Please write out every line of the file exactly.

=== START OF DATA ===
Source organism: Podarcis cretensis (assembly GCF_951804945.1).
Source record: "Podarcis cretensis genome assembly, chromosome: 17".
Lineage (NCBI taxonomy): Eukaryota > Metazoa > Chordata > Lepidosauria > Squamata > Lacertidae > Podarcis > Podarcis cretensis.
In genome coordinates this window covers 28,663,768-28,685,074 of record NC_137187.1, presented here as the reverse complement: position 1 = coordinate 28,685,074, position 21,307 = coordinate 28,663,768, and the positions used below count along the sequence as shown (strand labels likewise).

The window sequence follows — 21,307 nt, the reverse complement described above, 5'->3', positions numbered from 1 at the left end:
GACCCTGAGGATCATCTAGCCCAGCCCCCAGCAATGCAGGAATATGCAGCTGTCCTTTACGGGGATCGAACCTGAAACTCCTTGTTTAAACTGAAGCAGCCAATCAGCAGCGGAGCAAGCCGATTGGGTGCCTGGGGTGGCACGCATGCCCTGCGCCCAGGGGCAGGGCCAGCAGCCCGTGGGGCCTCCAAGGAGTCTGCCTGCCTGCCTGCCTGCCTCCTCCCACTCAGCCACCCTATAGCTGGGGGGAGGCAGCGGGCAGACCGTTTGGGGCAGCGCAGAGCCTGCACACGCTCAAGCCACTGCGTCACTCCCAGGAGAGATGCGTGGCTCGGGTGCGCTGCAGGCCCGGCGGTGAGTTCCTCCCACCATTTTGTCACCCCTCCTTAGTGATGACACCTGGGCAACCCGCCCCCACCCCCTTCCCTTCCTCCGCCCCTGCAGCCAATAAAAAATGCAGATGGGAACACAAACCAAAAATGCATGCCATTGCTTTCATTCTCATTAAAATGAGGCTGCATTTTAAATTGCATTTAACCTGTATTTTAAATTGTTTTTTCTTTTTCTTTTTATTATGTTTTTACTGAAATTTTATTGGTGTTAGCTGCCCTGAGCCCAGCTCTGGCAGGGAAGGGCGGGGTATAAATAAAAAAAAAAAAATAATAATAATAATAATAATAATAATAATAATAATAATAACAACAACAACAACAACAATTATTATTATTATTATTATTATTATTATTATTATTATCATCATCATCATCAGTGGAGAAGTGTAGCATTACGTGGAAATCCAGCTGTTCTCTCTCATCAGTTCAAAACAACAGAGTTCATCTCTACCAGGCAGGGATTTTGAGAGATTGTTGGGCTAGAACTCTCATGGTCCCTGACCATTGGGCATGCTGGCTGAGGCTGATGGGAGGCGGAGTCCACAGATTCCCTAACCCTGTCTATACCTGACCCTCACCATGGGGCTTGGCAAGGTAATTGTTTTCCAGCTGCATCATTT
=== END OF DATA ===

Source organism: Podarcis cretensis (assembly GCF_951804945.1).
Source record: "Podarcis cretensis genome assembly, chromosome: 17".
Lineage (NCBI taxonomy): Eukaryota > Metazoa > Chordata > Lepidosauria > Squamata > Lacertidae > Podarcis > Podarcis cretensis.
In genome coordinates this window covers 28,663,768-28,685,074 of record NC_137187.1, presented here as the reverse complement: position 1 = coordinate 28,685,074, position 21,307 = coordinate 28,663,768, and the positions used below count along the sequence as shown (strand labels likewise).

The window sequence follows — 21,307 nt, the reverse complement described above, 5'->3', positions numbered from 1 at the left end:
GACCCTGAGGATCATCTAGCCCAGCCCCCAGCAATGCAGGAATATGCAGCTGTCCTTTACGGGGATCGAACCTGAAACTCCTTGTTTAAACTGAAGCAGCCAATCAGCAGCGGAGCAAGCCGATTGGGTGCCTGGGGTGGCACGCATGCCCTGCGCCCAGGGGCAGGGCCAGCAGCCCGTGGGGCCTCCAAGGAGTCTGCCTGCCTGCCTGCCTGCCTCCTCCCACTCAGCCACCCTATAGCTGGGGGGAGGCAGCGGGCAGACCGTTTGGGGCAGCGCAGAGCCTGCACACGCTCAAGCCACTGCGTCACTCCCAGGAGAGATGCGTGGCTCGGGTGCGCTGCAGGCCCGGCGGTGAGTTCCTCCCACCATTTTGTCACCCCTCCTTAGTGATGACACCTGGGCAACCCGCCCCCACCCCCTTCCCTTCCTCCGCCCCTGCAGCCAATAAAAAATGCAGATGGGAACACAAACCAAAAATGCATGCCATTGCTTTCATTCTCATTAAAATGAGGCTGCATTTTAAATTGCATTTAACCTGTATTTTAAATTGTTTTTTCTTTTTCTTTTTATTATGTTTTTACTGAAATTTTATTGGTGTTAGCTGCCCTGAGCCCAGCTCTGGCAGGGAAGGGCGGGGTATAAATAAAAAAAAAAAAATAATAATAATAATAATAATAATAATAATAATAATAATAACAACAACAACAACAACAATTATTATTATTATTATTATTATTATTATTATTATTATCATCATCATCATCAGTGGAGAAGTGTAGCATTACGTGGAAATCCAGCTGTTCTCTCTCATCAGTTCAAAACAACAGAGTTCATCTCTACCAGGCAGGGATTTTGAGAGATTGTTGGGCTAGAACTCTCATGGTCCCTGACCATTGGGCATGCTGGCTGAGGCTGATGGGAGGCGGAGTCCACAGATTCCCTAACCCTGTCTATACCTGACCCTCACCATGGGGCTTGGCAAGGTAATTGTTTTCCAGCTGCATCATTT